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Asset Allocator

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ESG complications still foxing wealth firms; DFMs go extra mile in quest for relevance

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Haystacks

Credit Suisse’s latest global investment returns yearbook has some bad news for those interested in ESG - to be more specific, those interested in accurately defining what ESG means at a portfolio level.

Measurement concerns have been around for as long as the subject itself, clearly. But the sea change in interest seen over the past two years alone has made these issues more pressing for fund selectors. And Credit Suisse suggests third-party rankings will do little to help them make the right choices.

Examining three ratings providers - FTSE Russell, Sustainalytics and MSCI - the yearbook authors find there are “stark” divergences and “a remarkably low level of agreement” when it comes to individual company rankings. Ratings around governance, in particular are “exceptionally low”.

The root causes include both too little and too much information: raters take different approaches to dealing with a lack of data from companies. At the same time, there’s no agreement on how to measure or rank information that’s increasingly being made public.

So while there’s also some good news - the study agrees previous research suggesting ESG options mean little in the way of performance sacrifice - there’s still little evidence that greater interest in ESG is leading to an industry-wide set of standards.

That will prove a particular problem for wealth managers, who can’t simply rely on one ratings provider - and are instead bound to the choices made by individual fund managers. As interest in ESG offerings continues to grow, those constructing portfolios will find themselves vulnerable to challenge by more knowledgable clients - or even, ultimately, by regulators.

New packaging

More than half of all financial advisers now outsource to a DFM, according to the Lang Cat’s annual ‘State of the Adviser Nation’ survey released yesterday. And outsourced discretionary offerings account for about a third of this group’s business - meaning DFMs now manage 18 per cent of the advice industry’s investment assets overall.

The rest of that money is split between in-house services (42 per cent), multi-manager or multi-asset funds (30 per cent), with another 11 per cent in packaged ranges, where a provider’s investment proposition is intrinsically linked to a particular product. So a degree of client segmentation is clearly at work here.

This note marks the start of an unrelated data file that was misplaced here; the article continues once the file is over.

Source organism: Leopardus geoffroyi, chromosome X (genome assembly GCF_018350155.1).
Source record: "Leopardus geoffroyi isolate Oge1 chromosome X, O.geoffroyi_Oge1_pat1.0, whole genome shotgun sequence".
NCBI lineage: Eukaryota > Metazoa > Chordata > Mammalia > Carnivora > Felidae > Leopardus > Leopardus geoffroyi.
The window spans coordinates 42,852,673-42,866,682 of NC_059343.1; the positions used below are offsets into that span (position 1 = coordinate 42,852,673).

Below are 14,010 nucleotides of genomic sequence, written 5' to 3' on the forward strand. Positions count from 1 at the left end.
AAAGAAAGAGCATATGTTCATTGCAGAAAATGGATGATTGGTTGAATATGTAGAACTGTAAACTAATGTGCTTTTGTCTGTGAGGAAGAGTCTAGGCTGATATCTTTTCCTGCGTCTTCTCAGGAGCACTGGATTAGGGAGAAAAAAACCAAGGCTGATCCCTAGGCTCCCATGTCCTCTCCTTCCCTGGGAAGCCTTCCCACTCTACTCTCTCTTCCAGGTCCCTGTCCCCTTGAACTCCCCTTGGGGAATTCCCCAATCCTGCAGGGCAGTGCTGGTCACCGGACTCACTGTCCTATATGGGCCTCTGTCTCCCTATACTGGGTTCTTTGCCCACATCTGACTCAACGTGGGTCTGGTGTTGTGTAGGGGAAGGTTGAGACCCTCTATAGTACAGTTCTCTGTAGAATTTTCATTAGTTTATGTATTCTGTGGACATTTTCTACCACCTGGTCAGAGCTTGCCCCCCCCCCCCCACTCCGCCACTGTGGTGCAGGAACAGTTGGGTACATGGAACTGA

The Lang Cat also notes there’s an “astonishing proliferation” of options still be launched, whether that be multi-asset, MPS or bespoke DFM. Counterintuitively, the consultancy says this fragmented marketplace means there are opportunities for disruption and/or niche offerings. 

But fund selectors are unlikely to be able to achieve this by themselves: “the real difference may be in the package rather than the engine”. The makes sense, given the relative similarity of the model portfolios we catalogue in our own fund selection database. 

Providers are having to think harder about how they differentiate, and that increasingly means providing something different from sophisticated portfolio construction alone. As the Lang Cat also notes this week, Premier Miton is preparing to launch a platform-like service that will host its multi-asset funds for free, as well as being able to facilitate adviser charging and the like. Lowering costs for clients in this way might be just as important as asset allocation in future.

Dropping off

Another 2 per cent or so off the FTSE 100 this morning puts the index on course for its worst week in eight-and-a-half years, and increases the risk that wealth firms have to once again prepare those ’10 per cent drop’ letters. 

The initial communication challenge will, at least, be less of a factor this time: it’s hard to imagine a client incapable of working out for the catalyst for the sell-off. Ensuring panic doesn’t set in will prove more difficult, given the connection between market concerns and public health. 

Allocators themselves will feel a drawdown was overdue - even if the outlook just a few weeks ago looked as though it was set fair for risk assets once again. But factoring in a global recession, rather than a simple market dip, is easier said than done. At this stage, uncomfortable as it may sound, there’s little to do but await more data.

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